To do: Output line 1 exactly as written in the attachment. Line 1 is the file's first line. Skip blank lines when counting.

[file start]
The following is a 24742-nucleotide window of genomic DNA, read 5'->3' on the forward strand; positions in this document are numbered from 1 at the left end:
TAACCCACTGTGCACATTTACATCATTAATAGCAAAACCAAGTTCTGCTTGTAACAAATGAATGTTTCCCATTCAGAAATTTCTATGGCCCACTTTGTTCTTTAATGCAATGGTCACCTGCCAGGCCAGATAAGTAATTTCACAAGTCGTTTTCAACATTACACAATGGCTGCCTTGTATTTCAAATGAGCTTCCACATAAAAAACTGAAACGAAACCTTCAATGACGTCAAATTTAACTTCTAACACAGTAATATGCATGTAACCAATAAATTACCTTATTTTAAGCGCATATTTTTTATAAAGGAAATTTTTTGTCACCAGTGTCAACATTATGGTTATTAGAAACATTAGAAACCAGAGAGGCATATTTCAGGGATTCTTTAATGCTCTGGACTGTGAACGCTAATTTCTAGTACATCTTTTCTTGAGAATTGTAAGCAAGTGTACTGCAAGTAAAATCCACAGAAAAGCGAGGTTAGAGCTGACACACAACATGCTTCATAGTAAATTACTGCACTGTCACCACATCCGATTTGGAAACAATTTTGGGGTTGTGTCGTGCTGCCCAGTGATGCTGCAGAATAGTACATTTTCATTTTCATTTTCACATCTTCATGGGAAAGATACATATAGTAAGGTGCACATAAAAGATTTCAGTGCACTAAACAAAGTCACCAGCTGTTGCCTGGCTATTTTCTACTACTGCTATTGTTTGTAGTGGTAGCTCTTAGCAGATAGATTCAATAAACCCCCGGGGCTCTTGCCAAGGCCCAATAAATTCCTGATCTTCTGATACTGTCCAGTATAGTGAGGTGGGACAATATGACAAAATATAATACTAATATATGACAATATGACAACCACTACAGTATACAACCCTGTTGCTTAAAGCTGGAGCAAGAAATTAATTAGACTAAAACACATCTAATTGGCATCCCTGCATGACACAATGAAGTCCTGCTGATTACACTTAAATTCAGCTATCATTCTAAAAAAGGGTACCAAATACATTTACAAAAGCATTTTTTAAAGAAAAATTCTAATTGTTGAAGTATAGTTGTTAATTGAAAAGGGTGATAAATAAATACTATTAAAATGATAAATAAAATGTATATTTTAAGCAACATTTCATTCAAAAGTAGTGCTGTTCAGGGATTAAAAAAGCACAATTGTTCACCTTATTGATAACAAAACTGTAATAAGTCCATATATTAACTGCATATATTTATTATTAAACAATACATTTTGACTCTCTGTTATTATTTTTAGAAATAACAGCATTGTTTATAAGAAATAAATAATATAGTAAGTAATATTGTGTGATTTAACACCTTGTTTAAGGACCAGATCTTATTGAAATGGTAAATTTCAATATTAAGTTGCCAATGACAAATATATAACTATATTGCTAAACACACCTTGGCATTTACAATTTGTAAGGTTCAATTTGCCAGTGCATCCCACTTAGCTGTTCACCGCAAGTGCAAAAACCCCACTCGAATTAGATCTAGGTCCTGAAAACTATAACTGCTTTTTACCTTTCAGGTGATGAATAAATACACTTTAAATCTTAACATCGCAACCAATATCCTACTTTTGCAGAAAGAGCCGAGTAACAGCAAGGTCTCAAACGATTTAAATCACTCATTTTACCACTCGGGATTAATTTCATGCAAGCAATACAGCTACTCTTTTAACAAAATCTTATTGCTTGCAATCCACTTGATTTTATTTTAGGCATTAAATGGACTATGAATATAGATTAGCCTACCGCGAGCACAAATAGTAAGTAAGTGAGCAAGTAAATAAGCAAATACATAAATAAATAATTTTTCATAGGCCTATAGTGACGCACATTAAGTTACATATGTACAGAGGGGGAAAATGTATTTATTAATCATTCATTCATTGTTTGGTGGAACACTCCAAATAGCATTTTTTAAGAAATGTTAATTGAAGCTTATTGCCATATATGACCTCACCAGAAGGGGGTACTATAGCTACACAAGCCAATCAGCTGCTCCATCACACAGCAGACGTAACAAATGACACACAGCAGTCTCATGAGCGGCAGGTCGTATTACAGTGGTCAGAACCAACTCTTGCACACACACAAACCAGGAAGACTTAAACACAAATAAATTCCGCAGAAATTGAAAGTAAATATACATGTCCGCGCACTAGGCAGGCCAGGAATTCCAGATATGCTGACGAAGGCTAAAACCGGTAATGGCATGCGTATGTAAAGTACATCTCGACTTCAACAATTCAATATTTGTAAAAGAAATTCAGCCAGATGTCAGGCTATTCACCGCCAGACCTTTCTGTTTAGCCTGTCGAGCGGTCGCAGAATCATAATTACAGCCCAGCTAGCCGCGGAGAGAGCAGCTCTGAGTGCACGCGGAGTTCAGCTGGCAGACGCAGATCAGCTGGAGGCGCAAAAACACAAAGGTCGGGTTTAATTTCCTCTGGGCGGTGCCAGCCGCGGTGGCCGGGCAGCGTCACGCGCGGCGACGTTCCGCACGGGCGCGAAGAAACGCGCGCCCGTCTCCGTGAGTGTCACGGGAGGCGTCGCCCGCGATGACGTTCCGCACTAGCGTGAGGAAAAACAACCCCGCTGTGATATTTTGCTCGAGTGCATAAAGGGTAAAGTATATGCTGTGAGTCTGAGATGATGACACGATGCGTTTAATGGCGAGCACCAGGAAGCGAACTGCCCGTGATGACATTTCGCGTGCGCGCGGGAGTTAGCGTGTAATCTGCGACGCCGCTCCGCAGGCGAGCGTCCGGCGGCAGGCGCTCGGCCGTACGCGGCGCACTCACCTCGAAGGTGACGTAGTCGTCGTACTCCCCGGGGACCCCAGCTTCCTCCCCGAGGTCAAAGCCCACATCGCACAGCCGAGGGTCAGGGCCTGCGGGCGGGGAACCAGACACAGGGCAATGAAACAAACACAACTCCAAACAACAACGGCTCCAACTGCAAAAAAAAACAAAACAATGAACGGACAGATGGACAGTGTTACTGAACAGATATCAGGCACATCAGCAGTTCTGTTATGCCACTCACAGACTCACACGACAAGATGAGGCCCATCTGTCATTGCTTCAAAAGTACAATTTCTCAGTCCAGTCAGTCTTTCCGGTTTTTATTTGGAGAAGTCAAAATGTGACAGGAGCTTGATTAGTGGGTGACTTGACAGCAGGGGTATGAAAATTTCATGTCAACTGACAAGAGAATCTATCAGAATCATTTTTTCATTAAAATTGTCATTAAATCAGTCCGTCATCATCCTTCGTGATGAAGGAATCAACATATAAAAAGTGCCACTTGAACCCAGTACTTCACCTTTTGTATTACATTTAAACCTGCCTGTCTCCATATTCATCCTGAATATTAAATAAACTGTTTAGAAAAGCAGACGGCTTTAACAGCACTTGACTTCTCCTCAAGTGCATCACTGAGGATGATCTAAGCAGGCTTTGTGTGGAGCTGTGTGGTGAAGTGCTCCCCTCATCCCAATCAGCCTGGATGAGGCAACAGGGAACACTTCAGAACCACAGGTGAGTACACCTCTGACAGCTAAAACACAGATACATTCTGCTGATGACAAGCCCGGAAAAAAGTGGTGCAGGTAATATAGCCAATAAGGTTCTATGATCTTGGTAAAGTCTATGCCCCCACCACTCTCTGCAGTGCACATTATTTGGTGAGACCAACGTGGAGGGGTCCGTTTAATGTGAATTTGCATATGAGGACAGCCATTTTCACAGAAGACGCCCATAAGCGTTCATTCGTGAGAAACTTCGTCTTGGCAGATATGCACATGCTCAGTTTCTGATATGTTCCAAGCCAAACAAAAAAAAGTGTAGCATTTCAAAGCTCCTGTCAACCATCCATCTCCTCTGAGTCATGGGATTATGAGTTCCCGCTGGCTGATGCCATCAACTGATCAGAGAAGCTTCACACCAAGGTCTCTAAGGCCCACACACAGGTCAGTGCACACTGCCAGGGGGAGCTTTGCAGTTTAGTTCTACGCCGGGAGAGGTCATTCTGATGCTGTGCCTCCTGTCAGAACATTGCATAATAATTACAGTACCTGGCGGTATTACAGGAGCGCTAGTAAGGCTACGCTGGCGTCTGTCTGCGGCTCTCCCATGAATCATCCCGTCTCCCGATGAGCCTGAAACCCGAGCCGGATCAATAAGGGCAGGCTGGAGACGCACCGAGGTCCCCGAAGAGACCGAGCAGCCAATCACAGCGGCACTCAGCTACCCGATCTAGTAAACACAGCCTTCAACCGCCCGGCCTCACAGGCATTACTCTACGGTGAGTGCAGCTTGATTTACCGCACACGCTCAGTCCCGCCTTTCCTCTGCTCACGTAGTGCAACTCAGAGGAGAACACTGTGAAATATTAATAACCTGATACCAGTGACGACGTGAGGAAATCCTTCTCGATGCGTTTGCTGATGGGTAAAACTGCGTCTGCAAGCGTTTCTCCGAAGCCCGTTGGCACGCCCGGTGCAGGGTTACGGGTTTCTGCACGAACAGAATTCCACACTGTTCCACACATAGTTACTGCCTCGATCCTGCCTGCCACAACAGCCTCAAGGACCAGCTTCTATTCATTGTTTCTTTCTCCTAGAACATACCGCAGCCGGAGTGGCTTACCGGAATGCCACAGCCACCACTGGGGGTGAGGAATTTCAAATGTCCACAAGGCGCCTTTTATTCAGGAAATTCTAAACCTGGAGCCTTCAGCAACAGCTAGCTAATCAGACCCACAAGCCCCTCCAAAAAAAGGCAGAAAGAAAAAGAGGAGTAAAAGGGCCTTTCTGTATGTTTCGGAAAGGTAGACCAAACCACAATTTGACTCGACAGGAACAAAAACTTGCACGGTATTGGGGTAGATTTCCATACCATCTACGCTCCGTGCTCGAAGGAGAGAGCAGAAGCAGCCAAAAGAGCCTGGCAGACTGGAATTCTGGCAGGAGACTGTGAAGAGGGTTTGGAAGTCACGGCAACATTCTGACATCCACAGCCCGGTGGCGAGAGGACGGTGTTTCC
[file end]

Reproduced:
The following is a 24742-nucleotide window of genomic DNA, read 5'->3' on the forward strand; positions in this document are numbered from 1 at the left end: